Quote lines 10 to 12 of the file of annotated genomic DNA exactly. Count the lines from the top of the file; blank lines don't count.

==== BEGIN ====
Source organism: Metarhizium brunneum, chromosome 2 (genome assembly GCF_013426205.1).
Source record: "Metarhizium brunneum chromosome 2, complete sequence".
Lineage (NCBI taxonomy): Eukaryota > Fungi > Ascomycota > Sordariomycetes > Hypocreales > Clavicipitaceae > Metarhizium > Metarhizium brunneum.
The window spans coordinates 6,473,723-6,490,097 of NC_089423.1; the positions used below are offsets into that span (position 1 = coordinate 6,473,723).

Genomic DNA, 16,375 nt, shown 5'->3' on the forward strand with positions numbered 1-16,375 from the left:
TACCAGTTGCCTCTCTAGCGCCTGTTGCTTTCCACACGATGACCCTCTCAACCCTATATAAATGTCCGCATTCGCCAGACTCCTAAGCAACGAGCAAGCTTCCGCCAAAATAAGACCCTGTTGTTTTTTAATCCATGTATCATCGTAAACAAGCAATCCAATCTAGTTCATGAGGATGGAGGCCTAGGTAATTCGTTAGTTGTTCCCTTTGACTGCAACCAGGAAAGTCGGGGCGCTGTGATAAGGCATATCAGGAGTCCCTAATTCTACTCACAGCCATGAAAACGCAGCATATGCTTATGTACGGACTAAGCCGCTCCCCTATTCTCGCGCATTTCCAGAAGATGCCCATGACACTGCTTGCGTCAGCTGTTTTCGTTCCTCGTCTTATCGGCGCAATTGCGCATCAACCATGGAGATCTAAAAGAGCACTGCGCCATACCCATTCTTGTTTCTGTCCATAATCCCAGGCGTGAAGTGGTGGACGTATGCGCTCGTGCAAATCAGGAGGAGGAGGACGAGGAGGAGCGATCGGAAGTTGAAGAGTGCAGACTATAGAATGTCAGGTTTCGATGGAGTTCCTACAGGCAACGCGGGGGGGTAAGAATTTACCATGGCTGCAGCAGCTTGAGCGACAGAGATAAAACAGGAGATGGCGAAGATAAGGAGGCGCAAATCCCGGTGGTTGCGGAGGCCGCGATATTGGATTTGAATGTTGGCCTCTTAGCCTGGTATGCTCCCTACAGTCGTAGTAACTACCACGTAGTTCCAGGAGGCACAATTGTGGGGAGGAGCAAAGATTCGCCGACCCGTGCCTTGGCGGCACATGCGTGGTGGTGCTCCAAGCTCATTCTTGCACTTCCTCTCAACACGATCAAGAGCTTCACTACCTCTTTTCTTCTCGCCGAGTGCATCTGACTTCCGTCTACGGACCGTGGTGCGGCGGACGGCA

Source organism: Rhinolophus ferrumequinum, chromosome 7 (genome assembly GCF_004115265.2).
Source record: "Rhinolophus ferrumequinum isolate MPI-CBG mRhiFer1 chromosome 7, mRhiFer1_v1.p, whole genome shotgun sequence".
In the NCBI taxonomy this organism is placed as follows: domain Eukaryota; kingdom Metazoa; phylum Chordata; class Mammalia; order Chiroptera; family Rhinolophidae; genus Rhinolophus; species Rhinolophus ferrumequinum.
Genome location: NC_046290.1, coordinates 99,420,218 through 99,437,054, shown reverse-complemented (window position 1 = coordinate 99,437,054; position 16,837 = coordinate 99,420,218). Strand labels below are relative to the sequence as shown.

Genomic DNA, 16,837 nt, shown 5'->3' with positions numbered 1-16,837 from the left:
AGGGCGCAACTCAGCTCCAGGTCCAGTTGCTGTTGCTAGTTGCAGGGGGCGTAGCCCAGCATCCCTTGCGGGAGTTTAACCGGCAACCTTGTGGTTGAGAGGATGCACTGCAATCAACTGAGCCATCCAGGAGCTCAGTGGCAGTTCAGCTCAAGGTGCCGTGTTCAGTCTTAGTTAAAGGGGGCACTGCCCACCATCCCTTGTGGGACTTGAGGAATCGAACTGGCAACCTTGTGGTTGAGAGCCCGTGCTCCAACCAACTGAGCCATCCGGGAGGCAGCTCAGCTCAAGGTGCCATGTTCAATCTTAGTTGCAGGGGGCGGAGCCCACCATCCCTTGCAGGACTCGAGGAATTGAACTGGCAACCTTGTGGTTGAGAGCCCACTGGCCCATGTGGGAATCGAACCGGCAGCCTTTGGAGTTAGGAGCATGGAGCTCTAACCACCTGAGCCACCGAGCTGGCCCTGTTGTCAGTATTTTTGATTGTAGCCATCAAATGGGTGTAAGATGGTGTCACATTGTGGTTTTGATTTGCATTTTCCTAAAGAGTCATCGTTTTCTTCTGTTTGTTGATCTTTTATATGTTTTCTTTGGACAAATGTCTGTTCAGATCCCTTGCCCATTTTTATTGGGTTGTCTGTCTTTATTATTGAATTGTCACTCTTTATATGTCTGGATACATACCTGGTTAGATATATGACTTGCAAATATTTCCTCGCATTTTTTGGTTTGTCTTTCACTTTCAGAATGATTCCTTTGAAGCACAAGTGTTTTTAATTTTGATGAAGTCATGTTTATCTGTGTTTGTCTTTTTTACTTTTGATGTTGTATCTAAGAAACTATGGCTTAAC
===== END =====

Genome location: NC_046290.1, coordinates 99,420,218 through 99,437,054, shown reverse-complemented (window position 1 = coordinate 99,437,054; position 16,837 = coordinate 99,420,218). Strand labels below are relative to the sequence as shown.

Genomic DNA, 16,837 nt, shown 5'->3' with positions numbered 1-16,837 from the left:
AGGGCGCAACTCAGCTCCAGGTCCAGTTGCTGTTGCTAGTTGCAGGGGGCGTAGCCCAGCATCCCTTGCGGGAGTTTAACCGGCAACCTTGTGGTTGAGAGGATGCACTGCAATCAACTGAGCCATCCAGGAGCTCAGTGGCAGTTCAGCTCAAGGTGCCGTGTTCAGTCTTAGTTAAAGGGGGCACTGCCCACCATCCCTTGTGGGACTTGAGGAATCGAACTGGCAACCTTGTGGTTGAGAGCCCGTGCTCCAACCAACTGAGCCATCCGGGAGGCAGCTCAGCTCAAGGTGCCATGTTCAATCTTAGTTGCAGGGGGCGGAGCCCACCATCCCTTGCAGGACTCGAGGAATTGAACTGGCAACCTTGTGGTTGAGAGCCCACTGGCCCATGTGGGAATCGAACCGGCAGCCTTTGGAGTTAGGAGCATGGAGCTCTAACCACCTGAGCCACCGAGCTGGCCCTGTTGTCAGTATTTTTGATTGTAGCCATCAAATGGGTGTAAGATGGTGTCACATTGTGGTTTTGATTTGCATTTTCCTAAAGAGTCATCGTTTTCTTCTGTTTGTTGATCTTTTATATGTTTTCTTTGGACAAATGTCTGTTCAGATCCCTTGCCCATTTTTATTGGGTTGTCTGTCTTTATTATTGAATTGTCACTCTTTATATGTCTGGATACATACCTGGTTAGATATATGACTTGCAAATATTTCCTCGCATTTTTTGGTTTGTCTTTCACTTTCAGAATGATTCCTTTGAAGCACAAGTGTTTTTAATTTTGATGAAGTCATGTTTATCTGTGTTTGTCTTTTTTACTTTTGATGTTGTATCTAAGAAACTATGGCTTAAC